A larger number of older adults than currently recognized are vulnerable to fraud and scams, including those adults without cognitive impairment, according to new research published in the Journal of the American Medical Association. In the study, the researchers created an imposter scam involving a fake government agency and tested it on a group of older individuals who had agreed to take part in research on the chronic conditions of aging. More than 30% of adults in the test group engaged with the scam in some manner, with phone calls being the most effective way of getting them to engage.
Most studies on financial fraud and scam victimization among older adults rely almost exclusively on self-reported data, but the high percentage of people who engaged in the imposter scam experiment shows that those studies may not capture the full extent of the problem, according to the researchers. They also noted that psychological and other behavioral measures played no real role in determining which individuals would engage with the scam, although individuals with the highest cognition and financial literacy showed more skepticism when they engaged.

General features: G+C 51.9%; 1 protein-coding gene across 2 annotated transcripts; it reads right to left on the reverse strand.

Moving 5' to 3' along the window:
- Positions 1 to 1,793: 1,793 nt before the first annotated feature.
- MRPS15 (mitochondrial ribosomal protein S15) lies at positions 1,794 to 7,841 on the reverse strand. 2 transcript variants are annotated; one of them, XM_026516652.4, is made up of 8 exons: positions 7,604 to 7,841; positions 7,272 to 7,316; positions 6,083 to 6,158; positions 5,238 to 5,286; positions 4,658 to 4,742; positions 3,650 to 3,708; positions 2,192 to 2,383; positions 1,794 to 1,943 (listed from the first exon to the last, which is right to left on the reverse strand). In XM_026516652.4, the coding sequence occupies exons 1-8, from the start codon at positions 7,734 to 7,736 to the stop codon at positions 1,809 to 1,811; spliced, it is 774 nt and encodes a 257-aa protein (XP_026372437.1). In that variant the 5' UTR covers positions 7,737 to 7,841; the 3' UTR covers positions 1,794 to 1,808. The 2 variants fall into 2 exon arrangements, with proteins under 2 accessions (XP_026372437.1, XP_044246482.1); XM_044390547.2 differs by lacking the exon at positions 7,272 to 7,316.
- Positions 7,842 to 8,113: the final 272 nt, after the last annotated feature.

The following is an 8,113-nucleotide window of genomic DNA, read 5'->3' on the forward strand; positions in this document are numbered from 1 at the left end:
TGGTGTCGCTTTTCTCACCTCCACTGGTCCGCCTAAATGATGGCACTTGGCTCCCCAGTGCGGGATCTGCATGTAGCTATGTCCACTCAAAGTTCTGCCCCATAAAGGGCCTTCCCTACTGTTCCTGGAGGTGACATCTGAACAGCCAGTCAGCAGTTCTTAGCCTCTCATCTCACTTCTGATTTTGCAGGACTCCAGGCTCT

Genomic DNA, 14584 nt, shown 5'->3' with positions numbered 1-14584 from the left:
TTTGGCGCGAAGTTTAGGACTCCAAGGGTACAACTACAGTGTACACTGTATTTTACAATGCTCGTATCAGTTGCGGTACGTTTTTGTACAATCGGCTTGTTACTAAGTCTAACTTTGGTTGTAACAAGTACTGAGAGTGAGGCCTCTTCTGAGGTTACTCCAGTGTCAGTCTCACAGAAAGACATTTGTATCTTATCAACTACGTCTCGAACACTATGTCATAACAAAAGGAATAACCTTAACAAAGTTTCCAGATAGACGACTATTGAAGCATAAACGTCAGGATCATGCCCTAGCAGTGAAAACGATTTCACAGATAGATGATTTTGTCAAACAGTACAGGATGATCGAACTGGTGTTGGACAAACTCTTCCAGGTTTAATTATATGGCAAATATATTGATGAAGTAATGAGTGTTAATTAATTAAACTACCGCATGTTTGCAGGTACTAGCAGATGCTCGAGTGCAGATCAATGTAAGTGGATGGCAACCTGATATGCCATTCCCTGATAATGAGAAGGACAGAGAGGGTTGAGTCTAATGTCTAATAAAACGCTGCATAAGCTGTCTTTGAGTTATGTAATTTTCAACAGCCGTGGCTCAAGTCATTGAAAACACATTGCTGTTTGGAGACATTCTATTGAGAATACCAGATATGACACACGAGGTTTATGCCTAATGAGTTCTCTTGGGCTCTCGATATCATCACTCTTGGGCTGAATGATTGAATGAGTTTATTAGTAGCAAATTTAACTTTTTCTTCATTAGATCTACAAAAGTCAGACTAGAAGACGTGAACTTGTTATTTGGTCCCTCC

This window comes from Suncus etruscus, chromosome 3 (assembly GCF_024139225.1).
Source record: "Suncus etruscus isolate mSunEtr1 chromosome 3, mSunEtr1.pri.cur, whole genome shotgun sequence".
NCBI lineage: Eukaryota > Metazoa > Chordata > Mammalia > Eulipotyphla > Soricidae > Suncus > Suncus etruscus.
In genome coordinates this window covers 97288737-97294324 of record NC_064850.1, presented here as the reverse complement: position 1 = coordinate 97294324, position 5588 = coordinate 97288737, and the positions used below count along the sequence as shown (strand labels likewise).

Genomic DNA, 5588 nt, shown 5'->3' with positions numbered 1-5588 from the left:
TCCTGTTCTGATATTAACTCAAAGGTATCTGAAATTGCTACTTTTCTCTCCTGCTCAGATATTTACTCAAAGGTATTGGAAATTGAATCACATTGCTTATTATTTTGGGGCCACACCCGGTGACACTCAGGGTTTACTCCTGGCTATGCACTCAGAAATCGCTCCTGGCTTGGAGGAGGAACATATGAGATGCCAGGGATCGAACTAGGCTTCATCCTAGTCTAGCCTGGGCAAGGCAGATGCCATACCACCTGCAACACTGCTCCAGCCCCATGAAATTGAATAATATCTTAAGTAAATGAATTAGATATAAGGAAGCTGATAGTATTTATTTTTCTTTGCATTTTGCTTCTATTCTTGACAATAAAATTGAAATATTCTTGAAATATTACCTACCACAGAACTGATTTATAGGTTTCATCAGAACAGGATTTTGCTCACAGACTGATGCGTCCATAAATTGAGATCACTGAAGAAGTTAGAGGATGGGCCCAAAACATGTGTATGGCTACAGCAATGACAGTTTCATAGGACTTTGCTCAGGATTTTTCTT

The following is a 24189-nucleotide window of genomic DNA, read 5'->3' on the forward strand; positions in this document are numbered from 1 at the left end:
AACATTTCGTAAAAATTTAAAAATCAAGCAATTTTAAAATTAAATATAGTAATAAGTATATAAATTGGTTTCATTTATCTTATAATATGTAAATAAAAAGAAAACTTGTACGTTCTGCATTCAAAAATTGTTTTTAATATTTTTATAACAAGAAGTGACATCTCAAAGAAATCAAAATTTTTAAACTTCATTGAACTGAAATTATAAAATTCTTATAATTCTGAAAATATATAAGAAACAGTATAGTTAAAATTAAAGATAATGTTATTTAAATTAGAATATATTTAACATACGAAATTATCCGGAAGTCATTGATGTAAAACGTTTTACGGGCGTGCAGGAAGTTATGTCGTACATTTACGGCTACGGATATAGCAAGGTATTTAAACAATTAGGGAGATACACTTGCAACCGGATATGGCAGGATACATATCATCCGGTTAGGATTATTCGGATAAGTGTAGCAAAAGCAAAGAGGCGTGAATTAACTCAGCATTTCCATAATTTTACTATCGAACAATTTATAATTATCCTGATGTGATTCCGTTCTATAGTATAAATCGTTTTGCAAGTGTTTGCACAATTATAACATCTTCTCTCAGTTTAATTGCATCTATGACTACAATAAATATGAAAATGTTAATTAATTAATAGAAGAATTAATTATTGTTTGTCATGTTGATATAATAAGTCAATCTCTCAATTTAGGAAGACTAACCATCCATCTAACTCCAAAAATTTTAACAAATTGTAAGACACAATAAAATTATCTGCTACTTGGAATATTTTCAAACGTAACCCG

The American Bankers Association Foundation offers banks free resources to help educate older Americans about fraud, scams and other forms of financial exploitation through its Safe Banking for Seniors program.